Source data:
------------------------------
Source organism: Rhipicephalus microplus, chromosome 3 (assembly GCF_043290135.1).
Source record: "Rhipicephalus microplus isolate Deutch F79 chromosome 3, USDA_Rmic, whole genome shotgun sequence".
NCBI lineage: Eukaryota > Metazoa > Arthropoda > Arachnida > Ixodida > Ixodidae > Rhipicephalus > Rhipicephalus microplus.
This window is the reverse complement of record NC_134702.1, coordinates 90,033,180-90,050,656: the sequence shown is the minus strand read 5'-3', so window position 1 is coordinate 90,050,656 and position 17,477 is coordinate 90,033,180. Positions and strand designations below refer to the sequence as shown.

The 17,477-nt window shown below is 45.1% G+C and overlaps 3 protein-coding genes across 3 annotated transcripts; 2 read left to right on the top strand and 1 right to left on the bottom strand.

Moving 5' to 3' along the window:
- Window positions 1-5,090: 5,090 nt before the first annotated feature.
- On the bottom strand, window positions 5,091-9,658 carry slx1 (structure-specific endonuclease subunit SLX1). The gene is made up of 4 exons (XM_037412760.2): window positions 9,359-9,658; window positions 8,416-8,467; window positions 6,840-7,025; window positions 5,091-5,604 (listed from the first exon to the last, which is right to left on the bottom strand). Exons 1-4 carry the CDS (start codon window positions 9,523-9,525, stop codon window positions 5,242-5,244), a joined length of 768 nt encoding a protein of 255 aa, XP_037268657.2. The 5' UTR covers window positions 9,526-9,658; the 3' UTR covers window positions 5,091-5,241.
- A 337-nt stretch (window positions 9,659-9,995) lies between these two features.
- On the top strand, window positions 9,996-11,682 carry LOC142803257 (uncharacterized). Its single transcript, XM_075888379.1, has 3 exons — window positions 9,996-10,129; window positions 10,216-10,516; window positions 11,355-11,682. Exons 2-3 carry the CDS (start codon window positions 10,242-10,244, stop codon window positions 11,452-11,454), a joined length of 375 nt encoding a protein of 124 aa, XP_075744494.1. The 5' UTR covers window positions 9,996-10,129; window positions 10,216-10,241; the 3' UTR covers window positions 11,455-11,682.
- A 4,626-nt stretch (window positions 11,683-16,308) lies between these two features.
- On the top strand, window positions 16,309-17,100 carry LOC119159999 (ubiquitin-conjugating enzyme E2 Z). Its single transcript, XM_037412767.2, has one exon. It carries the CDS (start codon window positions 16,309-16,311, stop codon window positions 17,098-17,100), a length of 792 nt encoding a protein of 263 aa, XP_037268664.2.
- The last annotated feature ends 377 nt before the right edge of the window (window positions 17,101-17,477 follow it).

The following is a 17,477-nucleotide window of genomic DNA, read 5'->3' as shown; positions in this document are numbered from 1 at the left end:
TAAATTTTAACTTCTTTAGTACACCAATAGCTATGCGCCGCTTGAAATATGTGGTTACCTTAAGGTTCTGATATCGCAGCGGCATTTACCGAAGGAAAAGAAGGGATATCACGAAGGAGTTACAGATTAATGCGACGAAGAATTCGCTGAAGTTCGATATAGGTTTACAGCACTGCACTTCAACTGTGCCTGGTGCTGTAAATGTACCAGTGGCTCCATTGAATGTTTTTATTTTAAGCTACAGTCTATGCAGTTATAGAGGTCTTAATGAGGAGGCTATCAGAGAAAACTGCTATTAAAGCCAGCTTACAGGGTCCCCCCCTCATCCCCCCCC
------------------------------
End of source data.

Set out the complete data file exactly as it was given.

Source organism: Rhipicephalus microplus, chromosome 3 (assembly GCF_043290135.1).
Source record: "Rhipicephalus microplus isolate Deutch F79 chromosome 3, USDA_Rmic, whole genome shotgun sequence".
NCBI lineage: Eukaryota > Metazoa > Arthropoda > Arachnida > Ixodida > Ixodidae > Rhipicephalus > Rhipicephalus microplus.
This window is the reverse complement of record NC_134702.1, coordinates 90,033,180-90,050,656: the sequence shown is the minus strand read 5'-3', so window position 1 is coordinate 90,050,656 and position 17,477 is coordinate 90,033,180. Positions and strand designations below refer to the sequence as shown.

The 17,477-nt window shown below is 45.1% G+C and overlaps 3 protein-coding genes across 3 annotated transcripts; 2 read left to right on the top strand and 1 right to left on the bottom strand.

Moving 5' to 3' along the window:
- Window positions 1-5,090: 5,090 nt before the first annotated feature.
- On the bottom strand, window positions 5,091-9,658 carry slx1 (structure-specific endonuclease subunit SLX1). The gene is made up of 4 exons (XM_037412760.2): window positions 9,359-9,658; window positions 8,416-8,467; window positions 6,840-7,025; window positions 5,091-5,604 (listed from the first exon to the last, which is right to left on the bottom strand). Exons 1-4 carry the CDS (start codon window positions 9,523-9,525, stop codon window positions 5,242-5,244), a joined length of 768 nt encoding a protein of 255 aa, XP_037268657.2. The 5' UTR covers window positions 9,526-9,658; the 3' UTR covers window positions 5,091-5,241.
- A 337-nt stretch (window positions 9,659-9,995) lies between these two features.
- On the top strand, window positions 9,996-11,682 carry LOC142803257 (uncharacterized). Its single transcript, XM_075888379.1, has 3 exons — window positions 9,996-10,129; window positions 10,216-10,516; window positions 11,355-11,682. Exons 2-3 carry the CDS (start codon window positions 10,242-10,244, stop codon window positions 11,452-11,454), a joined length of 375 nt encoding a protein of 124 aa, XP_075744494.1. The 5' UTR covers window positions 9,996-10,129; window positions 10,216-10,241; the 3' UTR covers window positions 11,455-11,682.
- A 4,626-nt stretch (window positions 11,683-16,308) lies between these two features.
- On the top strand, window positions 16,309-17,100 carry LOC119159999 (ubiquitin-conjugating enzyme E2 Z). Its single transcript, XM_037412767.2, has one exon. It carries the CDS (start codon window positions 16,309-16,311, stop codon window positions 17,098-17,100), a length of 792 nt encoding a protein of 263 aa, XP_037268664.2.
- The last annotated feature ends 377 nt before the right edge of the window (window positions 17,101-17,477 follow it).

The following is a 17,477-nucleotide window of genomic DNA, read 5'->3' as shown; positions in this document are numbered from 1 at the left end:
TAAATTTTAACTTCTTTAGTACACCAATAGCTATGCGCCGCTTGAAATATGTGGTTACCTTAAGGTTCTGATATCGCAGCGGCATTTACCGAAGGAAAAGAAGGGATATCACGAAGGAGTTACAGATTAATGCGACGAAGAATTCGCTGAAGTTCGATATAGGTTTACAGCACTGCACTTCAACTGTGCCTGGTGCTGTAAATGTACCAGTGGCTCCATTGAATGTTTTTATTTTAAGCTACAGTCTATGCAGTTATAGAGGTCTTAATGAGGAGGCTATCAGAGAAAACTGCTATTAAAGCCAGCTTACAGGGTCCCCCCCTCATCCCCCCCC